The Most Pressing Cybersecurity Regulations You Need to Focus on Right Now

cyber regulations

Financial services companies must comply with a wide range of cybersecurity- and privacy-related regulations. As regulators and the general public become more aware of cyber threats and privacy issues, the stakes are getting higher.

In August 2021, the SEC sanctioned eight investment firms for cybersecurity failures that exposed customer information. For some of those firms, penalties ran as high as $300,000. It was the first such action ever taken by the SEC, and it followed a first-ever cybersecurity enforcement by the New York Department of Financial Services a month earlier.

In this new regulatory landscape, investment firms should get up to speed with any cybersecurity regulations that are in flux. Here are several you should keep your eye on in 2023:

CPPA and CPRA – California was the first U.S. state to pass laws governing how organizations handle personal data of state residents. The California Privacy Protection Act (CPPA) was enacted in 2018. The California Privacy Rights Act (CPRA) was a ballot initiative that modified CPPA in 2020. The California Privacy Protection Agency – also known as CPPA – is now finalizing rulemaking for provisions that will go into effect in January 2023, with enforcement beginning in July 2023.

Other U.S. state privacy laws – A growing number of states are legislating how organizations handle the personal data of their residents. In addition to California, states with privacy laws now in effect include Colorado, Connecticut, and Utah. Jurisdictions with legislation under active consideration include Michigan, New Jersey, Ohio, Pennsylvania, and Washington, D.C.

UK-GDPR – After the United Kingdom withdrew from the European Union (EU) in 2020, it implemented its own version of the EU’s General Data Protection Regulation (GDPR), known as UK-GDPR. This legislation closely follows the EU’s GDPR, with minor variations that reflect domestic U.K. law. Any firm handling personal data of individuals in the United Kingdom must comply.

Artificial intelligence (AI) regulations – Investment firms are increasingly looking to AI for competitive advantage. AI can help firms generate alpha, improve operational efficiency, manage risk, and gain new customer insights. But AI that touches personal data will increasingly come under regulatory scrutiny. The EU’s AI Act, for instance, is a European law proposed in 2021 to regulate AI applications. Agreement on the legislation could come as early as mid-2023. Like GDPR, the AI Act could become a global standard.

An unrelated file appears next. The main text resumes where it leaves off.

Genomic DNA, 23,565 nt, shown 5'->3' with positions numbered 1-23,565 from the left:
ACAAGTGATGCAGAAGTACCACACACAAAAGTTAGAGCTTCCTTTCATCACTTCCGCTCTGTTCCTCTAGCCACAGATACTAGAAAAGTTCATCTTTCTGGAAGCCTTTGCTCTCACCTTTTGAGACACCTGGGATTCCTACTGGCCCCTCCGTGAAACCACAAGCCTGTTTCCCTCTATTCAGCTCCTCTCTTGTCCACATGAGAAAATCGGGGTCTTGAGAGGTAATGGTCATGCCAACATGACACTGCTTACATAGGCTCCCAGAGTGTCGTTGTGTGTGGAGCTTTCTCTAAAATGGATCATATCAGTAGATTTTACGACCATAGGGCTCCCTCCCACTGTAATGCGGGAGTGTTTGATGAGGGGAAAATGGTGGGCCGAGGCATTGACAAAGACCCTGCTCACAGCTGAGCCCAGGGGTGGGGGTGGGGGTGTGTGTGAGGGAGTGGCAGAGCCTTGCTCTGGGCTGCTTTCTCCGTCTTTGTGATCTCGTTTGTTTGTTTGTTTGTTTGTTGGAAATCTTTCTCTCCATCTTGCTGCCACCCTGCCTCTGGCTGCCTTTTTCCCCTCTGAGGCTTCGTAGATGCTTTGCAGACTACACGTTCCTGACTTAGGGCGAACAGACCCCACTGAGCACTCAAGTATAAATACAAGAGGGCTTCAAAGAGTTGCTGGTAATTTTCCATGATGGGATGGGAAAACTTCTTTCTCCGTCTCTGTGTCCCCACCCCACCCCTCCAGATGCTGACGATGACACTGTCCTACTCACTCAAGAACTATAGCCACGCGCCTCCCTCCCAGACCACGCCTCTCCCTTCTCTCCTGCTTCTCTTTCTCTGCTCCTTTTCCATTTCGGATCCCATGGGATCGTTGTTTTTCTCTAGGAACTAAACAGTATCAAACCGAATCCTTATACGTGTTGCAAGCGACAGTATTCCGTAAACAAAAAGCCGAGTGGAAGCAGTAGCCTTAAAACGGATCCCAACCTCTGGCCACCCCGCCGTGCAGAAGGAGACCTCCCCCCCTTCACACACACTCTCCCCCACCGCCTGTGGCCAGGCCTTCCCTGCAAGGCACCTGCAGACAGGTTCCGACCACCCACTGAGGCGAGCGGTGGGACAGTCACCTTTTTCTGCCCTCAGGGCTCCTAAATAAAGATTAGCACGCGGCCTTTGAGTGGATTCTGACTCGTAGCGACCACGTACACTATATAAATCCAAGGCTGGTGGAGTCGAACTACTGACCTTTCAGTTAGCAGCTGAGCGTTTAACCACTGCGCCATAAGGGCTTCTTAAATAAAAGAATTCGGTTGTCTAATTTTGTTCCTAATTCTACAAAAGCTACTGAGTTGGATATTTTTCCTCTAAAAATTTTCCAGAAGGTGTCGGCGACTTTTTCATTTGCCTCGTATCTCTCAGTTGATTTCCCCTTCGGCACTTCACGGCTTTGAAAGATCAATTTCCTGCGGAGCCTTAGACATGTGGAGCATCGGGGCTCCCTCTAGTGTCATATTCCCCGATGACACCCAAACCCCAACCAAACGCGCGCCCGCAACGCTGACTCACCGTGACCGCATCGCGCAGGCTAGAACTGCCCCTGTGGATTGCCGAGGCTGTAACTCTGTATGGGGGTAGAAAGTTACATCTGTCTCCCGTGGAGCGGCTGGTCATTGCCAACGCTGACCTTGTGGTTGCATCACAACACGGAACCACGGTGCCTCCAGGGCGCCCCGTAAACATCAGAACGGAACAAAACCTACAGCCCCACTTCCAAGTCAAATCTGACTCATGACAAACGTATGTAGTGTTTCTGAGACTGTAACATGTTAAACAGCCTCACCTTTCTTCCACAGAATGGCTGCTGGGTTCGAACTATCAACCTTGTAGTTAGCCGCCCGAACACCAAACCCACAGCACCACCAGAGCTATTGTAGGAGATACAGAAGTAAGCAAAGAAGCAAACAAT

SEC Rules for Cybersecurity Risk Management – In February 2022, the SEC proposed new cybersecurity rules for investment advisors and funds. The agency is shifting its focus from recommendations to a prescriptive ruleset and enforcement. While final rules won’t be issued till late 2022 or early 2023, expect them to require your firm to:

  • Establish written cybersecurity plans, policies, and procedures.

  • Review, document, and enforce access management best practices.

  • Deploy data protection policies and technologies.

  • Manage threats and vulnerabilities.

  • Implement cybersecurity incident response planning and recovery.

  • Report and disclose cybersecurity incidents.

  • Formalize cybersecurity responsibility and accountability.

Stronger Cybersecurity, Closer Compliance

Each of these regulations sets out specific rules for cybersecurity or data privacy. But baseline cybersecurity policies, procedures, and technologies can go a long way for ensuring compliance. The cybersecurity framework and privacy framework of the National Institute of Standards and Technology (NIST) are invaluable resources, as is the ISO/IEC 27001 cybersecurity standard.

In addition, every investment firm should consider these cybersecurity fundamentals:

SIEM – Security information and event management (SIEM) provides real-time analysis of data to proactively identify security risks. Machine learning (ML) and statistical analysis can recognize anomalies, patterns, and trends that indicate problems.

Dark web monitoring – Dark-web monitoring scours the internet’s criminal corners to discover stolen user credentials and prevent account takeovers (ATOs), helping to meet regulatory requirements for due diligence.

Tabletop exercises – Having an incident response plan is good. Regularly testing that plan is better. Tabletop exercises can help ensure you’re prepared – and significantly reduce the impact of a breach. The average cost of a data breach is now $9.44 million, according to IBM’s “Cost of a Data Breach 2022 Report” – a number slashed to $2.66 million for companies with a tested incident response plan.

Training – Employee training on cybersecurity basics, such as how to recognize a phishing attack, can significantly reduce your cyber risk. After all, 82% of data breaches involve human error, misuse, or social engineering, according to Verizon’s 2022 Data Breach Investigations Report.

MSSP – For firms that lack the internal resources to respond to proliferating security threats, a managed security service provider (MSSP) can be a worthwhile investment. An effective MSSP marries layered detection with a dedicated, 24x7 SOC to surface threats, analyze the risk in real time, and mobilize a response.

One certainty about cybersecurity and privacy regulations is that they’ll continue to proliferate and evolve. Staying apprised of the regulations that affect your enterprise and investing in a strong cybersecurity posture will help protect your business, assure regulators, and give customers confidence in your firm.

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